It is extremely important to evaluate whether or not the at-fault driver was engaged in his or her employment or on an errand for another individual. In these circumstances, the employer’s commercial general liability insurance policy may be applicable to the collision. Cal. Comm. Int. Dev. L. & Prac. Section 20:2, checklist for insurance coverage (2015 Ed.). Likewise, if the individual was performing a task for another individual, even though not formally employed by that person, the individual for whom he or she was performing the task may be also liable under the doctrine of respondeat superior. 8 Am.Jur. Trials 1, Motor Vehicle Collisions – Agency Relationship (originally published in 1965). In these circumstances, that individual’s homeowner’s insurance coverage, while generally excluding claims arising out of an automobile collision, may provide a basis for insurance coverage to the person who is deemed the principal of the driver of the vehicle. 2 Practical Tools for Handling Insurance Cases, Automobile Exclusions, Homeowner’s Coverage, Sect. 12:7. Accordingly, an attorney should explore at the earliest time in the case possible whether or not the driver was engaged in their employment or a task for another individual.

A good practice pointer for identifying additional insurance coverage prior to the commencement of litigation is to require the at-fault driver to complete an affidavit regarding their employment status prior to the acceptance of any settlement. Very often, pedestrian collisions involve injuries that are valued at an amount in excess of the available automobile insurance coverage and, therefore, both the driver and insurance company are motivated to resolve the case. The desire of the defendant driver and the insurance company to resolve the case provides the attorney representing the pedestrian a great deal of leverage with respect to requiring disclosure of the driver’s employment status and other information which may lead to the discovery of additional insurance coverage.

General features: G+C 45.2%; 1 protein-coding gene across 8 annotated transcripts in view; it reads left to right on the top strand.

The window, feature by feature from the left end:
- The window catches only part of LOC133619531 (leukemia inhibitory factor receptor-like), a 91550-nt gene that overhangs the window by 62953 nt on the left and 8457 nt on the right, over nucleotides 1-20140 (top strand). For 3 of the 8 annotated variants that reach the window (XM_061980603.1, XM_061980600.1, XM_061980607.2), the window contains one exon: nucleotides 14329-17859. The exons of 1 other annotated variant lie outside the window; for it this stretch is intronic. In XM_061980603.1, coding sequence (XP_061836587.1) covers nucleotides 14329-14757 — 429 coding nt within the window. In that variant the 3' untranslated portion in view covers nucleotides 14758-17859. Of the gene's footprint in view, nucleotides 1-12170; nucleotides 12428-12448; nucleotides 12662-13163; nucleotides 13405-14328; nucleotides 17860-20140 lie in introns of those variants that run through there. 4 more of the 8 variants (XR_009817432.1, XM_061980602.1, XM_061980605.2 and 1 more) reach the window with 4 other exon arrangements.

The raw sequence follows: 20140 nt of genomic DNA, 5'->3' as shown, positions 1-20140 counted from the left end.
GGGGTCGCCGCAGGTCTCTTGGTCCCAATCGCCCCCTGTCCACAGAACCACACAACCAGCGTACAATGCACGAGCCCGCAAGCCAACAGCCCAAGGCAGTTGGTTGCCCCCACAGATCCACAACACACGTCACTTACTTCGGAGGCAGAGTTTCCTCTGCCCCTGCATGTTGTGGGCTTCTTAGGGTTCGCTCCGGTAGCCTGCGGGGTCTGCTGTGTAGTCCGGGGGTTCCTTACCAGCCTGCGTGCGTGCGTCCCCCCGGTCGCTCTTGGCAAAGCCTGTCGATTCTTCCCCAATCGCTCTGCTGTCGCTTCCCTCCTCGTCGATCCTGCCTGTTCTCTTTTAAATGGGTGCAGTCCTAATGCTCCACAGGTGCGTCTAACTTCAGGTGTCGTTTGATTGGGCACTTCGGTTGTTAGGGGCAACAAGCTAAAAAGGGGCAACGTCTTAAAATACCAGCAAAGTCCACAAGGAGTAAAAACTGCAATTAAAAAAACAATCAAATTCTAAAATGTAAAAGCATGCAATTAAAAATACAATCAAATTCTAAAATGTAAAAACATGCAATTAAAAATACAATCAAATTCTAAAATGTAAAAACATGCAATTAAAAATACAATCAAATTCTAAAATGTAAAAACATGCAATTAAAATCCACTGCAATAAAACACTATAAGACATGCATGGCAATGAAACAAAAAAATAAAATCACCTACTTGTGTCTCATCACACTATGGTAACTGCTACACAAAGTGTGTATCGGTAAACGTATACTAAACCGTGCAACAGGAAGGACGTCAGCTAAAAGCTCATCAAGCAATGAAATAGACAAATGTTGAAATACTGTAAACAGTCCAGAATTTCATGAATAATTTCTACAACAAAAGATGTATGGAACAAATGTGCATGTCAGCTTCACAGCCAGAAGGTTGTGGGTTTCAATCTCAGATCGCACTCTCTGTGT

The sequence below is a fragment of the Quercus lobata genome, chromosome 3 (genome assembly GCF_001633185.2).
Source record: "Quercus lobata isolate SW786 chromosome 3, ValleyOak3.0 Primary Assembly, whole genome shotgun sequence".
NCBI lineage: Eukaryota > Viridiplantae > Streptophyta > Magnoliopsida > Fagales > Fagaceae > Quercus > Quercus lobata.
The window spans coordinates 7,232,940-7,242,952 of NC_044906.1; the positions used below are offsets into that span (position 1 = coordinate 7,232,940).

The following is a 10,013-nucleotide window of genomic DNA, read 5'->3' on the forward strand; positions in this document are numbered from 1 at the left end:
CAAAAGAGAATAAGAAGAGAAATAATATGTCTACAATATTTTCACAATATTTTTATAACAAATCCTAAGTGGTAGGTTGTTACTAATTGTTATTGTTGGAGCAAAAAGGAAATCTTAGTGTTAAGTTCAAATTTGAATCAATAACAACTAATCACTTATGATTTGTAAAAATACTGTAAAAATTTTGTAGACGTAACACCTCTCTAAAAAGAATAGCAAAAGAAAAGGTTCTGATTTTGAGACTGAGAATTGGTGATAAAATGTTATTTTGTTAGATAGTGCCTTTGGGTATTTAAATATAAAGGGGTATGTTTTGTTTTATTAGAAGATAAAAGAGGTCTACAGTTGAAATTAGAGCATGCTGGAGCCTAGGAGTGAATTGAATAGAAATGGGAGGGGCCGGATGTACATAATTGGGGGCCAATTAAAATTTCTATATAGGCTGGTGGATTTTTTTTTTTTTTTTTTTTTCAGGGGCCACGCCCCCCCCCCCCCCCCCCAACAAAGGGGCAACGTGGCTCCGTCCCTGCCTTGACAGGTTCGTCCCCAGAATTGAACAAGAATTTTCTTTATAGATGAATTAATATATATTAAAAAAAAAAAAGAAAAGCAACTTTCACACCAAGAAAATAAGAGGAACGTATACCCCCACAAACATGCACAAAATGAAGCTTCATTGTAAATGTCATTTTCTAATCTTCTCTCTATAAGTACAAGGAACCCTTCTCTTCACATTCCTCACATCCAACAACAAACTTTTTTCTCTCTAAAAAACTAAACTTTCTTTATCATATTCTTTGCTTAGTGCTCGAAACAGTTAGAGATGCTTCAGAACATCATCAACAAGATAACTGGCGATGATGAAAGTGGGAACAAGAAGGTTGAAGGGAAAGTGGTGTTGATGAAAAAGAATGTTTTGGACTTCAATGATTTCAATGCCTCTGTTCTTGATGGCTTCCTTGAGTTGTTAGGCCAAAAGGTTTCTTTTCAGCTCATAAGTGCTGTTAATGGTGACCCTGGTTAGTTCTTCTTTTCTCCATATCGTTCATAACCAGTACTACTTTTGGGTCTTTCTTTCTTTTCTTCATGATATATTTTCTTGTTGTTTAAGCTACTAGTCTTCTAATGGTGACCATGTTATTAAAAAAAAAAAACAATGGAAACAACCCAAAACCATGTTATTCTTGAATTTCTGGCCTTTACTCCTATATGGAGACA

In addition to the variety of sources of automobile insurance coverage, the potential availability of commercial general liability coverage and homeowner’s coverage, an attorney should also explore whether or not the driver of the vehicle has an umbrella or excess insurance policy which would cover claims arising out of the pedestrian accident. 15 Couch on Ins., Nature of Excess and Umbrella Policies, Sect 220:32. Again, an attorney should use as leverage the driver’s and insurance company’s desire to resolve the case to explore any and all additional areas of insurance coverage, including the presence of an umbrella liability insurance coverage. Should the defendant driver refuse to execute an affidavit or verify what other insurance he or she may have available prior to litigation, the attorney may have no choice except to file a lawsuit and explore the available insurance coverage through appropriate discovery. Generally, this will not be necessary due to the existence of the various disclosure statutes in a number of states as well as the desire of the driver to avoid litigation. It should be emphasized that disclosure of such insurance coverage information should be made under oath by the at-fault driver to ensure its reliability.